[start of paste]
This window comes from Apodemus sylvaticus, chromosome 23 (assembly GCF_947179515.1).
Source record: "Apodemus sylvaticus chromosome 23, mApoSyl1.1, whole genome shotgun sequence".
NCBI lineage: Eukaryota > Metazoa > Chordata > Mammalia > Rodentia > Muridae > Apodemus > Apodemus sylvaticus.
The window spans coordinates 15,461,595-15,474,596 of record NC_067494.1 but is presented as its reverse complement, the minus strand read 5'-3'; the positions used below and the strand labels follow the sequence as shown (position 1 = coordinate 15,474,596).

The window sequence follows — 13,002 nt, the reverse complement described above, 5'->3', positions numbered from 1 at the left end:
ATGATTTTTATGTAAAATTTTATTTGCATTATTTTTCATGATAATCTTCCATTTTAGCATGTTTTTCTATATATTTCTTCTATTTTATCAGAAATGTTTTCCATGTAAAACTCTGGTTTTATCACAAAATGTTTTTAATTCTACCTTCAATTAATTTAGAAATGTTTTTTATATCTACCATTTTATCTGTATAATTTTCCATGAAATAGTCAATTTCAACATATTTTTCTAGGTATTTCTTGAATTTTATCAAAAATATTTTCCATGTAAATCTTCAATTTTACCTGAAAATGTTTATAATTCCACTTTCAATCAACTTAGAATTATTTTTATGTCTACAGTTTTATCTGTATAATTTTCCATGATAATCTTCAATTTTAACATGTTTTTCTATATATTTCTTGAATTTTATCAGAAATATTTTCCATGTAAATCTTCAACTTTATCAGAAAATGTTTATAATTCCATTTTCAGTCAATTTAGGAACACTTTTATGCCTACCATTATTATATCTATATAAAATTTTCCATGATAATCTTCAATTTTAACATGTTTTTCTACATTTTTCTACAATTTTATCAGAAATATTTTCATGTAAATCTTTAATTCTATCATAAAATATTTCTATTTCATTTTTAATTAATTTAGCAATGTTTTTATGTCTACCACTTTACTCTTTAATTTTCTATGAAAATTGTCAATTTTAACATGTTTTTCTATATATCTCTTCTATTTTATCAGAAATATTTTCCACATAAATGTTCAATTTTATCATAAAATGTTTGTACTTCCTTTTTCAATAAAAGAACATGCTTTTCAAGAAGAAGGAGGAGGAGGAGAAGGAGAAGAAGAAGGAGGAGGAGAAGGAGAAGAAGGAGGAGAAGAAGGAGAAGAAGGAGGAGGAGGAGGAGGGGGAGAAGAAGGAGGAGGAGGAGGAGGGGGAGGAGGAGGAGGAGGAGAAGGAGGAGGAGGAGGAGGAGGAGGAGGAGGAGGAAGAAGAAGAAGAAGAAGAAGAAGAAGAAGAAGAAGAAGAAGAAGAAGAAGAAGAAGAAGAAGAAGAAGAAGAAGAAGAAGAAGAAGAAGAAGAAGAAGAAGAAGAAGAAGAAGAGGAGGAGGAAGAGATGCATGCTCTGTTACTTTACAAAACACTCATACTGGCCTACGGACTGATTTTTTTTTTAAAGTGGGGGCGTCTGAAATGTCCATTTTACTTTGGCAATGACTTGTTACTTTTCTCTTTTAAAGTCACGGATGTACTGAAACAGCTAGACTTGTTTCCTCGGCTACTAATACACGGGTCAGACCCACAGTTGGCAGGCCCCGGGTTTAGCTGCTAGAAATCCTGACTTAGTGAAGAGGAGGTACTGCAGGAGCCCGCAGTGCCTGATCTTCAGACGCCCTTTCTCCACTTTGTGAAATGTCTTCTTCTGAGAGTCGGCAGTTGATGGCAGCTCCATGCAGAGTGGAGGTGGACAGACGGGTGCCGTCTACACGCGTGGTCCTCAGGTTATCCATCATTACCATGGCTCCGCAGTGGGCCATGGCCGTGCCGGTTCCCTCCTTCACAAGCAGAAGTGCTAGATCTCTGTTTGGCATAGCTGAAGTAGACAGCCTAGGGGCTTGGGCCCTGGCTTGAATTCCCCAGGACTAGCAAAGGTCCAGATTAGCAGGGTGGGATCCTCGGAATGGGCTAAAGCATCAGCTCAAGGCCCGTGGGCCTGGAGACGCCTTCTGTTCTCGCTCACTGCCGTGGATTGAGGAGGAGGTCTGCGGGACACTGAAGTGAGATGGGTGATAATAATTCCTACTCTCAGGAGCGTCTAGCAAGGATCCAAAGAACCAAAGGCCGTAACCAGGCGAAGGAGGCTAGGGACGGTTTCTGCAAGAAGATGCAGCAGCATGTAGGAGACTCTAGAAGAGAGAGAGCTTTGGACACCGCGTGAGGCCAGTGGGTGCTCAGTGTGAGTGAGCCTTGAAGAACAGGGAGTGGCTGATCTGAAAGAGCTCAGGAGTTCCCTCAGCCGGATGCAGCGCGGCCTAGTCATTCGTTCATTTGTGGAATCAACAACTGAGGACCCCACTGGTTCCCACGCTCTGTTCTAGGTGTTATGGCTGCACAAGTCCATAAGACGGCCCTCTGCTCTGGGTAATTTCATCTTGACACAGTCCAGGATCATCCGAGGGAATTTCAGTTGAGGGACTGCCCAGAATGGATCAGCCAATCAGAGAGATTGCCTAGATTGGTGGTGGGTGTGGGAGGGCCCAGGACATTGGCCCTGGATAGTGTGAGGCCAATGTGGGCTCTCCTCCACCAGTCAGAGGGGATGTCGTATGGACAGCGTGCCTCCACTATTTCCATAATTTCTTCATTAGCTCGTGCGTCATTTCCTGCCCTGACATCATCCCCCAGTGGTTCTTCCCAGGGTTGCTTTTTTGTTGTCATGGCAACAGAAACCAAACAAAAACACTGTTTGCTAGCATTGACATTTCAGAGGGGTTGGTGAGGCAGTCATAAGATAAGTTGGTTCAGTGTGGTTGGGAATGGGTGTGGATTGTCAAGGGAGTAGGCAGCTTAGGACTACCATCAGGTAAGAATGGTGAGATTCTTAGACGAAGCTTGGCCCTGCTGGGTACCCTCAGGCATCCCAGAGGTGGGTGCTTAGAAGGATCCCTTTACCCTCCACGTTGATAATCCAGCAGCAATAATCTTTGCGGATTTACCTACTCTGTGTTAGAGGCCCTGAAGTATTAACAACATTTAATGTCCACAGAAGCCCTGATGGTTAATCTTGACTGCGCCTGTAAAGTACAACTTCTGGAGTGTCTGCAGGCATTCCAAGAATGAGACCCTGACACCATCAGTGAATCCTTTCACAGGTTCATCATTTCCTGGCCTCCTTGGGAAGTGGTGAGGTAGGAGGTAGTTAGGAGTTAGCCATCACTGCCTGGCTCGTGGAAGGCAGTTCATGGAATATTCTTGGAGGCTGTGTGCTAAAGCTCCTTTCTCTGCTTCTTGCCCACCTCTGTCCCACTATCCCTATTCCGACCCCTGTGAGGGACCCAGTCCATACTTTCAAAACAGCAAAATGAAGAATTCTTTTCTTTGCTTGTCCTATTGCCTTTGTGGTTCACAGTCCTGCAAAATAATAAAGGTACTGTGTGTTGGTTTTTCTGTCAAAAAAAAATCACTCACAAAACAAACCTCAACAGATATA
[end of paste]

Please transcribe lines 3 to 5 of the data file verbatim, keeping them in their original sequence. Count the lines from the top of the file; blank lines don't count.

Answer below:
NCBI lineage: Eukaryota > Metazoa > Chordata > Mammalia > Rodentia > Muridae > Apodemus > Apodemus sylvaticus.
The window spans coordinates 15,461,595-15,474,596 of record NC_067494.1 but is presented as its reverse complement, the minus strand read 5'-3'; the positions used below and the strand labels follow the sequence as shown (position 1 = coordinate 15,474,596).

The window sequence follows — 13,002 nt, the reverse complement described above, 5'->3', positions numbered from 1 at the left end: